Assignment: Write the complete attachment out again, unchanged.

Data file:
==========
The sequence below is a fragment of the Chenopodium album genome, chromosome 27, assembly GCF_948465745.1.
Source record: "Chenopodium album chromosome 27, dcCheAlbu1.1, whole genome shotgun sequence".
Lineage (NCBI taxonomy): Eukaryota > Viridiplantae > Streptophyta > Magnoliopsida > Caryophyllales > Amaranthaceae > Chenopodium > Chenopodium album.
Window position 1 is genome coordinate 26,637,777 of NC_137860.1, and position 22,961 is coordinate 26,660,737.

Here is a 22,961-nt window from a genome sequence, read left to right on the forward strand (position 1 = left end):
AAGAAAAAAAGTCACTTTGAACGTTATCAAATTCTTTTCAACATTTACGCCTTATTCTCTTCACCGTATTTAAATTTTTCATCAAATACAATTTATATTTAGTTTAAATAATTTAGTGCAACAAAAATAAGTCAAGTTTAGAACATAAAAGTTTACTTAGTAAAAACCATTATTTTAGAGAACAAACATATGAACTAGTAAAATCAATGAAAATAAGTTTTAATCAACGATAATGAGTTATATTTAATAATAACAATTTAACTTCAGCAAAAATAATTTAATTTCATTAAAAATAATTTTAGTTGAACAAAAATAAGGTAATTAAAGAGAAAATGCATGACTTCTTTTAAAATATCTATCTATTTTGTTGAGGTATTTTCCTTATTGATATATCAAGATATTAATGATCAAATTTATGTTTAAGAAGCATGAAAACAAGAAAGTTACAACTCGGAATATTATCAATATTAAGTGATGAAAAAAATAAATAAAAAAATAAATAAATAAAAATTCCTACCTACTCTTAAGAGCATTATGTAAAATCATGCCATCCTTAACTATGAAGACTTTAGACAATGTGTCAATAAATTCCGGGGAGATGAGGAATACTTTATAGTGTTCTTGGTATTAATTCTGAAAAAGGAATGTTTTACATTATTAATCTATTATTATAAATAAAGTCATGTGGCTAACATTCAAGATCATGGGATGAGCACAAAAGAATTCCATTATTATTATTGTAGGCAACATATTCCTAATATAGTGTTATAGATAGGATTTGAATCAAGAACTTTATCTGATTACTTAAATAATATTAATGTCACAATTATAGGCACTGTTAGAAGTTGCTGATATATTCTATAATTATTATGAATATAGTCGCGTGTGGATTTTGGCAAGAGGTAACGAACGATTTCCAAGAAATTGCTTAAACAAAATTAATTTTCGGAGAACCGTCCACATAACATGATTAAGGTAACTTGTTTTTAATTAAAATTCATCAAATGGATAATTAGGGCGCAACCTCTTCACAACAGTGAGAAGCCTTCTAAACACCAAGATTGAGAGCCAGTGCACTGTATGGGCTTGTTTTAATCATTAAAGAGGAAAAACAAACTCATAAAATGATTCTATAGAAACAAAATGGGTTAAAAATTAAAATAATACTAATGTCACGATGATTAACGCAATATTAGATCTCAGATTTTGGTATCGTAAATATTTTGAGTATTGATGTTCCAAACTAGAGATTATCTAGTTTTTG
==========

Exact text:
The sequence below is a fragment of the Chenopodium album genome, chromosome 27, assembly GCF_948465745.1.
Source record: "Chenopodium album chromosome 27, dcCheAlbu1.1, whole genome shotgun sequence".
Lineage (NCBI taxonomy): Eukaryota > Viridiplantae > Streptophyta > Magnoliopsida > Caryophyllales > Amaranthaceae > Chenopodium > Chenopodium album.
Window position 1 is genome coordinate 26,637,777 of NC_137860.1, and position 22,961 is coordinate 26,660,737.

Here is a 22,961-nt window from a genome sequence, read left to right on the forward strand (position 1 = left end):
AAGAAAAAAAGTCACTTTGAACGTTATCAAATTCTTTTCAACATTTACGCCTTATTCTCTTCACCGTATTTAAATTTTTCATCAAATACAATTTATATTTAGTTTAAATAATTTAGTGCAACAAAAATAAGTCAAGTTTAGAACATAAAAGTTTACTTAGTAAAAACCATTATTTTAGAGAACAAACATATGAACTAGTAAAATCAATGAAAATAAGTTTTAATCAACGATAATGAGTTATATTTAATAATAACAATTTAACTTCAGCAAAAATAATTTAATTTCATTAAAAATAATTTTAGTTGAACAAAAATAAGGTAATTAAAGAGAAAATGCATGACTTCTTTTAAAATATCTATCTATTTTGTTGAGGTATTTTCCTTATTGATATATCAAGATATTAATGATCAAATTTATGTTTAAGAAGCATGAAAACAAGAAAGTTACAACTCGGAATATTATCAATATTAAGTGATGAAAAAAATAAATAAAAAAATAAATAAATAAAAATTCCTACCTACTCTTAAGAGCATTATGTAAAATCATGCCATCCTTAACTATGAAGACTTTAGACAATGTGTCAATAAATTCCGGGGAGATGAGGAATACTTTATAGTGTTCTTGGTATTAATTCTGAAAAAGGAATGTTTTACATTATTAATCTATTATTATAAATAAAGTCATGTGGCTAACATTCAAGATCATGGGATGAGCACAAAAGAATTCCATTATTATTATTGTAGGCAACATATTCCTAATATAGTGTTATAGATAGGATTTGAATCAAGAACTTTATCTGATTACTTAAATAATATTAATGTCACAATTATAGGCACTGTTAGAAGTTGCTGATATATTCTATAATTATTATGAATATAGTCGCGTGTGGATTTTGGCAAGAGGTAACGAACGATTTCCAAGAAATTGCTTAAACAAAATTAATTTTCGGAGAACCGTCCACATAACATGATTAAGGTAACTTGTTTTTAATTAAAATTCATCAAATGGATAATTAGGGCGCAACCTCTTCACAACAGTGAGAAGCCTTCTAAACACCAAGATTGAGAGCCAGTGCACTGTATGGGCTTGTTTTAATCATTAAAGAGGAAAAACAAACTCATAAAATGATTCTATAGAAACAAAATGGGTTAAAAATTAAAATAATACTAATGTCACGATGATTAACGCAATATTAGATCTCAGATTTTGGTATCGTAAATATTTTGAGTATTGATGTTCCAAACTAGAGATTATCTAGTTTTTG